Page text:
FIF in Space: Energy Created by Sound Moves Dust before Launch
As concertgoers know firsthand, sound has the power to move; music can inspire people to clap, dance and jump for joy. Yet Wanis takes a whole other approach to sound and motion: he uses the energy created by sound to move objects.
When it comes to delicate equipment, you typically can't just pull out a DustBuster to remove particles. When dust particles, for example, accumulate on the surface of a telescope mirror that's headed for space, other means of “dusting” have to be considered. Particles on these delicate mirrors redirect the light they are looking for and thus degrade the science that can be obtained.
“What you need on any large space asset is non-contact surface cleaning,” Wanis said. Field induced forces have the potential to be the ideal touchless cleaner, he said.
Most field induced forces research and how it can manipulate and move matter has focused on either waves created by acoustics or electromagnetic energy, according to Wanis. He researches acoustic field induced forces and believes it can replace more harmful and less effective cleaning methods, such as jets of liquid CO2. Even if applied with a steady hand and eye, CO2 doesn't quite control the movement of unwelcome particles which can re-adhere to another part of the mirror and also introduce unwanted thermal stresses to the mirrors delicate surface.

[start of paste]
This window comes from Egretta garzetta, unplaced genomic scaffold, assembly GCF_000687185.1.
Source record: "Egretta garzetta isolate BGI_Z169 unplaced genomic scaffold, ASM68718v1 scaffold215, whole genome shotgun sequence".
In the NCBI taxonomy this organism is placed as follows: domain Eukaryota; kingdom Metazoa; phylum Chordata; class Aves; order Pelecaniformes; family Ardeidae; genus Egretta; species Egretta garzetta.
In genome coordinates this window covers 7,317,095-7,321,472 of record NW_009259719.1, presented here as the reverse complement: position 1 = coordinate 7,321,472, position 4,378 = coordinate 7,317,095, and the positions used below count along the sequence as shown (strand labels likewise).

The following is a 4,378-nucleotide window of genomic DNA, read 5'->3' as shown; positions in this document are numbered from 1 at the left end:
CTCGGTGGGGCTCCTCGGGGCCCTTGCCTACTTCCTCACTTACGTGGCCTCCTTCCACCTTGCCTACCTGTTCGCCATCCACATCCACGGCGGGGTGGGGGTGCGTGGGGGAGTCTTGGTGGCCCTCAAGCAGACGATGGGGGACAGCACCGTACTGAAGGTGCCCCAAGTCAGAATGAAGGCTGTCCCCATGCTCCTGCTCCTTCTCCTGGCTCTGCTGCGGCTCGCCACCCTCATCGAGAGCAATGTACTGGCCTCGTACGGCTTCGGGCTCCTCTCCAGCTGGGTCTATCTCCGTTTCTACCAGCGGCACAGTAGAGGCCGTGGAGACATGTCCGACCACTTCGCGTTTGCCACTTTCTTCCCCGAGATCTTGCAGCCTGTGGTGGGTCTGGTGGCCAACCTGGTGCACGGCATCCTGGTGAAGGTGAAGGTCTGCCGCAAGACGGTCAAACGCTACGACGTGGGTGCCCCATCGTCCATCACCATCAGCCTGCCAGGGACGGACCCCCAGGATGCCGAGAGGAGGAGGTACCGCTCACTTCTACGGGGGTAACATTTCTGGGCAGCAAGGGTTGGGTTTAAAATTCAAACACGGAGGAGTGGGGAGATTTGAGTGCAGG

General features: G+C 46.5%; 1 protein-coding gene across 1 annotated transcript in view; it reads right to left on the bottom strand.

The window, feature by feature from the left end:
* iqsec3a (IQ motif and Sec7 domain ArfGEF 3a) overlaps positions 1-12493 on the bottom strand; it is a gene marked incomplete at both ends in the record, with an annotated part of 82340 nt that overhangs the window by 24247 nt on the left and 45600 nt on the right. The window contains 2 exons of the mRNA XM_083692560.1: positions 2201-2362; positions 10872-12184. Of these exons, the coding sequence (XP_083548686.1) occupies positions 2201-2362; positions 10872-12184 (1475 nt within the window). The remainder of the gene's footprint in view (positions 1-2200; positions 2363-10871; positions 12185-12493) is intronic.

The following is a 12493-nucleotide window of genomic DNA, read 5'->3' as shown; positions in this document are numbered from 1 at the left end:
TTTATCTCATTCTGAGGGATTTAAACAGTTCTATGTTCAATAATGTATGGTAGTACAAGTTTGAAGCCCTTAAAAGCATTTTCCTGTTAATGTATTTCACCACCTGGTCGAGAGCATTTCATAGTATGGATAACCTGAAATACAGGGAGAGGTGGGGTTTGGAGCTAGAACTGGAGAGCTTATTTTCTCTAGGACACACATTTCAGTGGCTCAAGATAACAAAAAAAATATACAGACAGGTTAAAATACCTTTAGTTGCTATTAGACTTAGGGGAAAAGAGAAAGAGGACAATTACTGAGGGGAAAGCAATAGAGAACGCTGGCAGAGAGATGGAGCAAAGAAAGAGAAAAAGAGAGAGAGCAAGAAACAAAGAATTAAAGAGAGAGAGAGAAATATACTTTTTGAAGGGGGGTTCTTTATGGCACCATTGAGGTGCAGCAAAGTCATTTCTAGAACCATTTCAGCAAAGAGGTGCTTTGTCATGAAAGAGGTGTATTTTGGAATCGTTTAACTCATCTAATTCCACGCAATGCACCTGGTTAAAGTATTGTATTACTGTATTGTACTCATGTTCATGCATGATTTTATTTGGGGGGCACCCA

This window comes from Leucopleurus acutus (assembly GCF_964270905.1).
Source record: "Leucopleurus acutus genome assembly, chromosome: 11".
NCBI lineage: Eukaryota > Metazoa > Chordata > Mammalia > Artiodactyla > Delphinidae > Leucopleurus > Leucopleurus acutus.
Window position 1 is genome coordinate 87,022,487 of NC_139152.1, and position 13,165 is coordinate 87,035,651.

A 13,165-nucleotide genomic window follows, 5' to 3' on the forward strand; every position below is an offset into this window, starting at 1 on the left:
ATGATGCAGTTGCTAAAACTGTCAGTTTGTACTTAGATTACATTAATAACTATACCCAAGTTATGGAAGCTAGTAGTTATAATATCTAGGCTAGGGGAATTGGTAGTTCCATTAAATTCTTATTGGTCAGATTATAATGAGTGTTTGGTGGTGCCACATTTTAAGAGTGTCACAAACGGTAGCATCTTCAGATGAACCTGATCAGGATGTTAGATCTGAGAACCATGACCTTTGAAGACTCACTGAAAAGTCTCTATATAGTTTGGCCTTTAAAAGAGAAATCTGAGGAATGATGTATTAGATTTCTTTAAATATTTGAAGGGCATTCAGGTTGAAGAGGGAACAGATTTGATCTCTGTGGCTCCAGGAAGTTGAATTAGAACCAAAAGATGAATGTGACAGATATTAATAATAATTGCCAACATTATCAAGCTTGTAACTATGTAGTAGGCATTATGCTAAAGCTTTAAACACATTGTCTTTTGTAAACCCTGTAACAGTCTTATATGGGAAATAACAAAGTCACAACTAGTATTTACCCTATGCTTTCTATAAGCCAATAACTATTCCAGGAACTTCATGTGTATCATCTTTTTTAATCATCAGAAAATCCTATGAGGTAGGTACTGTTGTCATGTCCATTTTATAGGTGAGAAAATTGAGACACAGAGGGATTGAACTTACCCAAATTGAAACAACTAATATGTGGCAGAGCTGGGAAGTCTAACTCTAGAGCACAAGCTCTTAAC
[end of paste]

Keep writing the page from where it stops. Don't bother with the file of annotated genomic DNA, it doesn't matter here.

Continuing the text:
“The problem is you don't know where the particle is going,” Wanis said of traditional cleaning methods. “It could be going further down the surface. The group that does contamination control will evaluate any contamination particles during inspection and sometimes decide to leave it there and not recognize it. While they would like to remove all contamination particles some are left to avoid putting stress on the mirror from the liquid CO2.”